AM: Do you think the richest people in this country, people who perhaps own homes worth £5million, are paying their fair share of taxes? Should they be asked to pay more, given that we’ve got a tough time ahead of us?
TM: If you look at what has happened in terms of tax, the top one percent of people paying tax are actually paying a higher burden, a higher share of tax under us, under a Conservative government, than they did under any Labour government.
Interpretation: The Sunday Times today picks up James Forsyth’s scoop that the Tories are mulling capital gains taxes on a main home. Only for homes worth over £5m (to start with, but once this tax is created then the limit can come crashing down). So forgive me if I don’t answer your question about wealth, and answer an entirely different question about income tax.
AM: Alright. Is the triple lock on pensions still safe?
TM: Under a conservative government the state pension will still go up every year of the next parliament. Exactly how we calculate that increase will be for the manifesto, and as I’ve just said, you’ll have to wait for the manifesto to see what’s in it. But what we see already is that because of the actions taken under conservatives in government on the basic state pension – pensioners are one thousand two hundred and fifty pounds better off – and under a conservative government the state pension will continue to rise each year.
Interpretation: The state pension always goes up! Even if it’s only 75p a year. The Tory 2015 manifesto pledge was that it would rise in line with average salaries, inflation or 2.5pc, whichever is the higher. This treble lock was intended as a stunt, then inflation crashed so it kicked in and cost £18bn more than we hoped. So no, I won’t mention the treble lock now. In saying that ‘will be for the manifesto’ I can confirm that it’s all up for discussion. The Sunday papers say the triple lock will stay until 2020 then a double-lock thereafter, but I won’t go into that.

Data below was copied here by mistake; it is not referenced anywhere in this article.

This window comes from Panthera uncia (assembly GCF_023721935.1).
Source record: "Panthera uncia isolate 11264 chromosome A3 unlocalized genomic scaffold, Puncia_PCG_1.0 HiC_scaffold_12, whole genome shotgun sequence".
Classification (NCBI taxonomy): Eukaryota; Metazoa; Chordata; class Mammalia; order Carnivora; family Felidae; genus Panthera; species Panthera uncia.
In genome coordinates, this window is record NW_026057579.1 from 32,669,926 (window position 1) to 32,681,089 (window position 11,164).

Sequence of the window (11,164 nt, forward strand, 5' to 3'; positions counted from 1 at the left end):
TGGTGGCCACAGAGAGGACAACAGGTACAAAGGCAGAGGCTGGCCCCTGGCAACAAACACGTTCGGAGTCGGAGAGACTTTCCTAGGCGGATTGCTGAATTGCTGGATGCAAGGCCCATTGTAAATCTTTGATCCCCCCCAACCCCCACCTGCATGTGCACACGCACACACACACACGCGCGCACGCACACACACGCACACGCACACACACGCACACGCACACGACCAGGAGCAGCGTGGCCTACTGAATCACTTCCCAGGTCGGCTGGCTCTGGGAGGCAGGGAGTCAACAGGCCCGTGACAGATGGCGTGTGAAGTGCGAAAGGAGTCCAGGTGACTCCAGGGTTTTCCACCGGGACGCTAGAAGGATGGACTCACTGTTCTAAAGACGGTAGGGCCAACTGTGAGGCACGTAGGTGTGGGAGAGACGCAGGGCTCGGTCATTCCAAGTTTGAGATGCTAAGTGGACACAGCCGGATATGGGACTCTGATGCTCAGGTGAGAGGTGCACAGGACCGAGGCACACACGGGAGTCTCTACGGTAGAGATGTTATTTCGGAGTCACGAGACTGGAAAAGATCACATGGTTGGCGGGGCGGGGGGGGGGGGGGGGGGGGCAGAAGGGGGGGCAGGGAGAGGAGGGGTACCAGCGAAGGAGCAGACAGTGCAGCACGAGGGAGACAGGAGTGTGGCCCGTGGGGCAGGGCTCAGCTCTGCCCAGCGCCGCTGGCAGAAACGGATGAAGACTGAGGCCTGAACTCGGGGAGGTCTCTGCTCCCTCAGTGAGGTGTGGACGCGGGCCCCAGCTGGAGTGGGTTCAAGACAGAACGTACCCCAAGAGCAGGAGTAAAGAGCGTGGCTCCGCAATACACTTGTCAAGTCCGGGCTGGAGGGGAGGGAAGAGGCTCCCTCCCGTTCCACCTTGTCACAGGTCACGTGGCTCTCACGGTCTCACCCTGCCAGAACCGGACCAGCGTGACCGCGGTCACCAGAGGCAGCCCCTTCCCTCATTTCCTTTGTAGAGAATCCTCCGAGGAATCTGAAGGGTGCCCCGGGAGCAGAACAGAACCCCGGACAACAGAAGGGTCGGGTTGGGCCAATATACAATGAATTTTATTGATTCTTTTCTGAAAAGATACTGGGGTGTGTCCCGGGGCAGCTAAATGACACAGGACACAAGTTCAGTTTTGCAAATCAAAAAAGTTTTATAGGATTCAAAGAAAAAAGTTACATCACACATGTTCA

Anyway, Robert Peston got only one more line out of her: that VAT, already at an eye-watering 20pc, won’t be going up higher:
TM: We have no plans to raise the level of tax.
RP: What does the level mean? I’m not sure what that means.
TM: In relation to specific taxes, we won’t be increasing VAT, but what I do want to ensure is that we are able to have the strong…
RP: You definitely won’t raise VAT? That’s a 100pc commitment.
TM: …But what I want to do is to ensure that when we do look more widely at the tax system, that what we say on the tax system, we’re absolutely clear that we can deliver on it for people.
Interpretation: When I say ‘no plans to increase tax’ that’s not quite true: my last Budget shows I plan to increase the tax haul by about £125bn over the next five years. So taxes would go to 37.2pc of GDP. I just haven’t said how. But let’s save that until after the poor suckers have elected me, eh! And let’s try that “no plans” line for now, even though it ain’t true. As for VAT, it is already at an eye-watering 20pc, so it probably won’t go any higher. But if I give a pledge on that and not on other taxes: well, I think that speaks for itself, don’t you? I do need ideas on how to raise tax, though. Maybe there are some lying about on a discarded Ed stone…